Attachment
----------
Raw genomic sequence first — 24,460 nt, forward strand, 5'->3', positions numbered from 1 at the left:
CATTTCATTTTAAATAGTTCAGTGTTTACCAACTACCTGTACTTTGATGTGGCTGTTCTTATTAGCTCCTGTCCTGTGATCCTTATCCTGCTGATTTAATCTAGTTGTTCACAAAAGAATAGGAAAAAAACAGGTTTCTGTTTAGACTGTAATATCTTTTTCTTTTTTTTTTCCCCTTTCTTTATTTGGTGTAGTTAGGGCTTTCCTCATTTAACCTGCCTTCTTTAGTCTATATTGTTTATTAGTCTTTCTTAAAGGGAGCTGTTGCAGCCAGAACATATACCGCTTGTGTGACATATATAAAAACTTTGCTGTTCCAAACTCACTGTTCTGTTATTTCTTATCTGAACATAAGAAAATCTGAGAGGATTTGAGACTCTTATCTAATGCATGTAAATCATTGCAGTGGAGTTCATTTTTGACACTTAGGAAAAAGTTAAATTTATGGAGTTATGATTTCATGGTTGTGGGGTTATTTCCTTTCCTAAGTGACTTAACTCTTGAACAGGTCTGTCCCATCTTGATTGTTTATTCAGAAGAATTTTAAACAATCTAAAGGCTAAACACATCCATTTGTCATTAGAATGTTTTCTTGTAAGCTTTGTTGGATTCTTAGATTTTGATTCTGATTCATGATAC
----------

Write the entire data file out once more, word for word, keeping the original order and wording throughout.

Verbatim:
Raw genomic sequence first — 24,460 nt, forward strand, 5'->3', positions numbered from 1 at the left:
CATTTCATTTTAAATAGTTCAGTGTTTACCAACTACCTGTACTTTGATGTGGCTGTTCTTATTAGCTCCTGTCCTGTGATCCTTATCCTGCTGATTTAATCTAGTTGTTCACAAAAGAATAGGAAAAAAACAGGTTTCTGTTTAGACTGTAATATCTTTTTCTTTTTTTTTTCCCCTTTCTTTATTTGGTGTAGTTAGGGCTTTCCTCATTTAACCTGCCTTCTTTAGTCTATATTGTTTATTAGTCTTTCTTAAAGGGAGCTGTTGCAGCCAGAACATATACCGCTTGTGTGACATATATAAAAACTTTGCTGTTCCAAACTCACTGTTCTGTTATTTCTTATCTGAACATAAGAAAATCTGAGAGGATTTGAGACTCTTATCTAATGCATGTAAATCATTGCAGTGGAGTTCATTTTTGACACTTAGGAAAAAGTTAAATTTATGGAGTTATGATTTCATGGTTGTGGGGTTATTTCCTTTCCTAAGTGACTTAACTCTTGAACAGGTCTGTCCCATCTTGATTGTTTATTCAGAAGAATTTTAAACAATCTAAAGGCTAAACACATCCATTTGTCATTAGAATGTTTTCTTGTAAGCTTTGTTGGATTCTTAGATTTTGATTCTGATTCATGATAC